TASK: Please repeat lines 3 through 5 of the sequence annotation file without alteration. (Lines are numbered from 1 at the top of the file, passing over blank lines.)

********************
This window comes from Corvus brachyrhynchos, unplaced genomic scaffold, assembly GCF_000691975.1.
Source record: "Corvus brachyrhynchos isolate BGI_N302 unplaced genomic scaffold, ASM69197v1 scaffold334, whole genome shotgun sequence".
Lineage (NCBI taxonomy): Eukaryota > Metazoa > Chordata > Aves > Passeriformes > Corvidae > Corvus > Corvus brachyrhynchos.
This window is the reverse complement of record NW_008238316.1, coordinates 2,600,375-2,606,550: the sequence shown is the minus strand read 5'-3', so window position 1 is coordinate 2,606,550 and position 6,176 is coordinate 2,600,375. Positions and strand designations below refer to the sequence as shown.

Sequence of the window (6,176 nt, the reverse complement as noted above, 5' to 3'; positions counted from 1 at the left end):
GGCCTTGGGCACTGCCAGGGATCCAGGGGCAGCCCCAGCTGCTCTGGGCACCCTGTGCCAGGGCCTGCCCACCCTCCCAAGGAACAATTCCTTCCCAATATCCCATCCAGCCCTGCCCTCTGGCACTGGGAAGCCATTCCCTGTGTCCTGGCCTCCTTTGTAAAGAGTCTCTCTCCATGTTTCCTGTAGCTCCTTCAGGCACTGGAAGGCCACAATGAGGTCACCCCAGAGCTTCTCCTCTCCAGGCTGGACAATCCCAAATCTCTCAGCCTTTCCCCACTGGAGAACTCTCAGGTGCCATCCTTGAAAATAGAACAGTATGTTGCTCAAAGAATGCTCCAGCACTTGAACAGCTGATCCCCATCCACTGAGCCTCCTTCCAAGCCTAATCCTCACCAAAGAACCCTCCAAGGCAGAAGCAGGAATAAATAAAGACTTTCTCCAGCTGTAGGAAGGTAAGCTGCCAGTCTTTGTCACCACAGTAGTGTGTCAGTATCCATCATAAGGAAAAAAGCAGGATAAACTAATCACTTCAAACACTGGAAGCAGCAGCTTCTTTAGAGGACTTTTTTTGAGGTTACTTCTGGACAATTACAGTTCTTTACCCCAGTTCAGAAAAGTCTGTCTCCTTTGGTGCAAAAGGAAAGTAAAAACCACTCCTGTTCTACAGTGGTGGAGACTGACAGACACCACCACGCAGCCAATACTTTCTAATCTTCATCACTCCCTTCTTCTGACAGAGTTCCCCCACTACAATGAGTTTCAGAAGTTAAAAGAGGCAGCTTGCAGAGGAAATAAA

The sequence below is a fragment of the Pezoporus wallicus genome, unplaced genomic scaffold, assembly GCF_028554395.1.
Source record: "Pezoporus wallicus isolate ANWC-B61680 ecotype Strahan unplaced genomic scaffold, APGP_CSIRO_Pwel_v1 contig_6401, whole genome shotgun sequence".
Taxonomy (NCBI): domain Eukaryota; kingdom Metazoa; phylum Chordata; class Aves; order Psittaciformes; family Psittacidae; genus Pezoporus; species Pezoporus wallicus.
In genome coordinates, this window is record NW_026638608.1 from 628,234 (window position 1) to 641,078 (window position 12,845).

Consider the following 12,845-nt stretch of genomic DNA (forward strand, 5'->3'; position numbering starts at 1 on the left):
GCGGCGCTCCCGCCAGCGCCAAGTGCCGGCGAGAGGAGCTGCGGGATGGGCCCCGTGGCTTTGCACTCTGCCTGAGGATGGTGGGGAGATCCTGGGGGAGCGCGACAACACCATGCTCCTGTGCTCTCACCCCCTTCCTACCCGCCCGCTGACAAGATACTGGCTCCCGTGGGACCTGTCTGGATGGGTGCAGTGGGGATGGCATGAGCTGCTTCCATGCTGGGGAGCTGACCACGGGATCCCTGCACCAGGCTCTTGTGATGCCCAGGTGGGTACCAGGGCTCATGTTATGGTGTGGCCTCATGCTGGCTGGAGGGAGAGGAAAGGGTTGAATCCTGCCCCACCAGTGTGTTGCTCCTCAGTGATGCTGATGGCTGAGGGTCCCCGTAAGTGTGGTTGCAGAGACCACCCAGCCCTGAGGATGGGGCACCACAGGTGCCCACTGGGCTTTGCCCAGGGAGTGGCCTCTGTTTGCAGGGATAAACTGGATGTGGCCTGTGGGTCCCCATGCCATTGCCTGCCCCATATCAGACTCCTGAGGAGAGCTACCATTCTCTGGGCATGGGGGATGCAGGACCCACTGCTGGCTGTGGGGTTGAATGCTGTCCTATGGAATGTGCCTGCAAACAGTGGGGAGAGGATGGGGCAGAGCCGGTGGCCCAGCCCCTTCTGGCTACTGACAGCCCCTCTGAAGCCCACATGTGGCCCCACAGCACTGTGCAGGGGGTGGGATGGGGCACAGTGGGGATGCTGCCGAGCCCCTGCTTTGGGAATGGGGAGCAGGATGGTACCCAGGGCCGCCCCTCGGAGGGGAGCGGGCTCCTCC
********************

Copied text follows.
Lineage (NCBI taxonomy): Eukaryota > Metazoa > Chordata > Aves > Passeriformes > Corvidae > Corvus > Corvus brachyrhynchos.
This window is the reverse complement of record NW_008238316.1, coordinates 2,600,375-2,606,550: the sequence shown is the minus strand read 5'-3', so window position 1 is coordinate 2,606,550 and position 6,176 is coordinate 2,600,375. Positions and strand designations below refer to the sequence as shown.

Sequence of the window (6,176 nt, the reverse complement as noted above, 5' to 3'; positions counted from 1 at the left end):